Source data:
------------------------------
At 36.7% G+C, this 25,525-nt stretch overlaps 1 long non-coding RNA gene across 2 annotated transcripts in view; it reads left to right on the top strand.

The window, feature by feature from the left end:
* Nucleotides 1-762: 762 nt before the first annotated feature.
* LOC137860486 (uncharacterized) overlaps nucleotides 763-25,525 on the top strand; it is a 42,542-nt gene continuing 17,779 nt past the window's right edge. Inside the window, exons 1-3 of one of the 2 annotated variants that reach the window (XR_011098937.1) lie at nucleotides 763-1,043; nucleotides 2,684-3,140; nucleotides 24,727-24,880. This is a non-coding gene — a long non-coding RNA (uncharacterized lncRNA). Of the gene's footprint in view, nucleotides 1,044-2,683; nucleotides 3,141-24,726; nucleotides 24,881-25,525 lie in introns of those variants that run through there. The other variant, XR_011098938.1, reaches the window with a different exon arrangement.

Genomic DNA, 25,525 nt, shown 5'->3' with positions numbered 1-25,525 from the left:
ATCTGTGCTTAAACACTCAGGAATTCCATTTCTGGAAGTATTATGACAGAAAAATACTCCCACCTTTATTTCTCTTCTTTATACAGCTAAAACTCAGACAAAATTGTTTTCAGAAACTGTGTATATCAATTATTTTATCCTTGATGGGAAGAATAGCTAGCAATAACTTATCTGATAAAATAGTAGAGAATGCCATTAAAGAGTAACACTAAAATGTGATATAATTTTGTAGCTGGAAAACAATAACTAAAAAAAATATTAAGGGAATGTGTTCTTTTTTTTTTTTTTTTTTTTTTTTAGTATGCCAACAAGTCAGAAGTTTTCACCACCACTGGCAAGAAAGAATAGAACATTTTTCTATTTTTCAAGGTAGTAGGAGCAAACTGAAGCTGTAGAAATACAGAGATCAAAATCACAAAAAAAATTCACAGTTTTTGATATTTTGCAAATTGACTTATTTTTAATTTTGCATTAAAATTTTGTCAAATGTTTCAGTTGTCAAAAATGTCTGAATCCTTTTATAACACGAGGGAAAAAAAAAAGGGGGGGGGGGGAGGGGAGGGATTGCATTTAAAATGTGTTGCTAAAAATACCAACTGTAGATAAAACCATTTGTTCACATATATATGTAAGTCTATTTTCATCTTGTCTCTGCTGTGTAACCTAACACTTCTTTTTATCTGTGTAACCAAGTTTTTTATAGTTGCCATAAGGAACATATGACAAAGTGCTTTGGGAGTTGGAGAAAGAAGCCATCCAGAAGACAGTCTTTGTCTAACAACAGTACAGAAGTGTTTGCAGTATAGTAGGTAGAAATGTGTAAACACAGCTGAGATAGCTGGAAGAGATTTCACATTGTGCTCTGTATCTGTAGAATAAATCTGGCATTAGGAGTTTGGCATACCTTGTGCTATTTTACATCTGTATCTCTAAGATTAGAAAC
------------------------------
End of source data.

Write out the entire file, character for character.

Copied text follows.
At 36.7% G+C, this 25,525-nt stretch overlaps 1 long non-coding RNA gene across 2 annotated transcripts in view; it reads left to right on the top strand.

The window, feature by feature from the left end:
* Nucleotides 1-762: 762 nt before the first annotated feature.
* LOC137860486 (uncharacterized) overlaps nucleotides 763-25,525 on the top strand; it is a 42,542-nt gene continuing 17,779 nt past the window's right edge. Inside the window, exons 1-3 of one of the 2 annotated variants that reach the window (XR_011098937.1) lie at nucleotides 763-1,043; nucleotides 2,684-3,140; nucleotides 24,727-24,880. This is a non-coding gene — a long non-coding RNA (uncharacterized lncRNA). Of the gene's footprint in view, nucleotides 1,044-2,683; nucleotides 3,141-24,726; nucleotides 24,881-25,525 lie in introns of those variants that run through there. The other variant, XR_011098938.1, reaches the window with a different exon arrangement.

Genomic DNA, 25,525 nt, shown 5'->3' with positions numbered 1-25,525 from the left:
ATCTGTGCTTAAACACTCAGGAATTCCATTTCTGGAAGTATTATGACAGAAAAATACTCCCACCTTTATTTCTCTTCTTTATACAGCTAAAACTCAGACAAAATTGTTTTCAGAAACTGTGTATATCAATTATTTTATCCTTGATGGGAAGAATAGCTAGCAATAACTTATCTGATAAAATAGTAGAGAATGCCATTAAAGAGTAACACTAAAATGTGATATAATTTTGTAGCTGGAAAACAATAACTAAAAAAAATATTAAGGGAATGTGTTCTTTTTTTTTTTTTTTTTTTTTTTTAGTATGCCAACAAGTCAGAAGTTTTCACCACCACTGGCAAGAAAGAATAGAACATTTTTCTATTTTTCAAGGTAGTAGGAGCAAACTGAAGCTGTAGAAATACAGAGATCAAAATCACAAAAAAAATTCACAGTTTTTGATATTTTGCAAATTGACTTATTTTTAATTTTGCATTAAAATTTTGTCAAATGTTTCAGTTGTCAAAAATGTCTGAATCCTTTTATAACACGAGGGAAAAAAAAAAGGGGGGGGGGGGAGGGGAGGGATTGCATTTAAAATGTGTTGCTAAAAATACCAACTGTAGATAAAACCATTTGTTCACATATATATGTAAGTCTATTTTCATCTTGTCTCTGCTGTGTAACCTAACACTTCTTTTTATCTGTGTAACCAAGTTTTTTATAGTTGCCATAAGGAACATATGACAAAGTGCTTTGGGAGTTGGAGAAAGAAGCCATCCAGAAGACAGTCTTTGTCTAACAACAGTACAGAAGTGTTTGCAGTATAGTAGGTAGAAATGTGTAAACACAGCTGAGATAGCTGGAAGAGATTTCACATTGTGCTCTGTATCTGTAGAATAAATCTGGCATTAGGAGTTTGGCATACCTTGTGCTATTTTACATCTGTATCTCTAAGATTAGAAAC